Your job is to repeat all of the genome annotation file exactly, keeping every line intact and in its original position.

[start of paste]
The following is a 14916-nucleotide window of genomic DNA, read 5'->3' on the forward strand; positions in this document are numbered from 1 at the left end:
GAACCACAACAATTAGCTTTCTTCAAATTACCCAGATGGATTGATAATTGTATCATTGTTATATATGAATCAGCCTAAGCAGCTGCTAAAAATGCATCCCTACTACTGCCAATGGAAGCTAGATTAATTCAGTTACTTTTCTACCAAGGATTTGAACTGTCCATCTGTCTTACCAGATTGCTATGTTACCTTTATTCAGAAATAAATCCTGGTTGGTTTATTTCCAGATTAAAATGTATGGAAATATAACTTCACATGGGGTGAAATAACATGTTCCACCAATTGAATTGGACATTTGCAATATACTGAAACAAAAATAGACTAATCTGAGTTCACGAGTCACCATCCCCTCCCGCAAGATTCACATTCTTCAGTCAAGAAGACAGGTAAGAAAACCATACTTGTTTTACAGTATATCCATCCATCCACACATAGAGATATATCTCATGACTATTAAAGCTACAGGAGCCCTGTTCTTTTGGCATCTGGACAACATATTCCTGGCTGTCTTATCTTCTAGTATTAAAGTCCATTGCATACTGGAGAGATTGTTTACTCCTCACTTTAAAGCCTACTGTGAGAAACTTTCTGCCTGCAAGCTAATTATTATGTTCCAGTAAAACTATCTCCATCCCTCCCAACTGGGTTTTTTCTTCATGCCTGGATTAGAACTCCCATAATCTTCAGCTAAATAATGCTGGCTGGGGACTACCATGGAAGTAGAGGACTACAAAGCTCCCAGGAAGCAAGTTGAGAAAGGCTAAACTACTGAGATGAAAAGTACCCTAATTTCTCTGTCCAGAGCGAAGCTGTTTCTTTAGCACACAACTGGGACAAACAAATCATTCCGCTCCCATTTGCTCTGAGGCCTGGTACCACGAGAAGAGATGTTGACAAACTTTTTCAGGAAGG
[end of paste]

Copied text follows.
The following is a 14916-nucleotide window of genomic DNA, read 5'->3' on the forward strand; positions in this document are numbered from 1 at the left end:
GAACCACAACAATTAGCTTTCTTCAAATTACCCAGATGGATTGATAATTGTATCATTGTTATATATGAATCAGCCTAAGCAGCTGCTAAAAATGCATCCCTACTACTGCCAATGGAAGCTAGATTAATTCAGTTACTTTTCTACCAAGGATTTGAACTGTCCATCTGTCTTACCAGATTGCTATGTTACCTTTATTCAGAAATAAATCCTGGTTGGTTTATTTCCAGATTAAAATGTATGGAAATATAACTTCACATGGGGTGAAATAACATGTTCCACCAATTGAATTGGACATTTGCAATATACTGAAACAAAAATAGACTAATCTGAGTTCACGAGTCACCATCCCCTCCCGCAAGATTCACATTCTTCAGTCAAGAAGACAGGTAAGAAAACCATACTTGTTTTACAGTATATCCATCCATCCACACATAGAGATATATCTCATGACTATTAAAGCTACAGGAGCCCTGTTCTTTTGGCATCTGGACAACATATTCCTGGCTGTCTTATCTTCTAGTATTAAAGTCCATTGCATACTGGAGAGATTGTTTACTCCTCACTTTAAAGCCTACTGTGAGAAACTTTCTGCCTGCAAGCTAATTATTATGTTCCAGTAAAACTATCTCCATCCCTCCCAACTGGGTTTTTTCTTCATGCCTGGATTAGAACTCCCATAATCTTCAGCTAAATAATGCTGGCTGGGGACTACCATGGAAGTAGAGGACTACAAAGCTCCCAGGAAGCAAGTTGAGAAAGGCTAAACTACTGAGATGAAAAGTACCCTAATTTCTCTGTCCAGAGCGAAGCTGTTTCTTTAGCACACAACTGGGACAAACAAATCATTCCGCTCCCATTTGCTCTGAGGCCTGGTACCACGAGAAGAGATGTTGACAAACTTTTTCAGGAAGG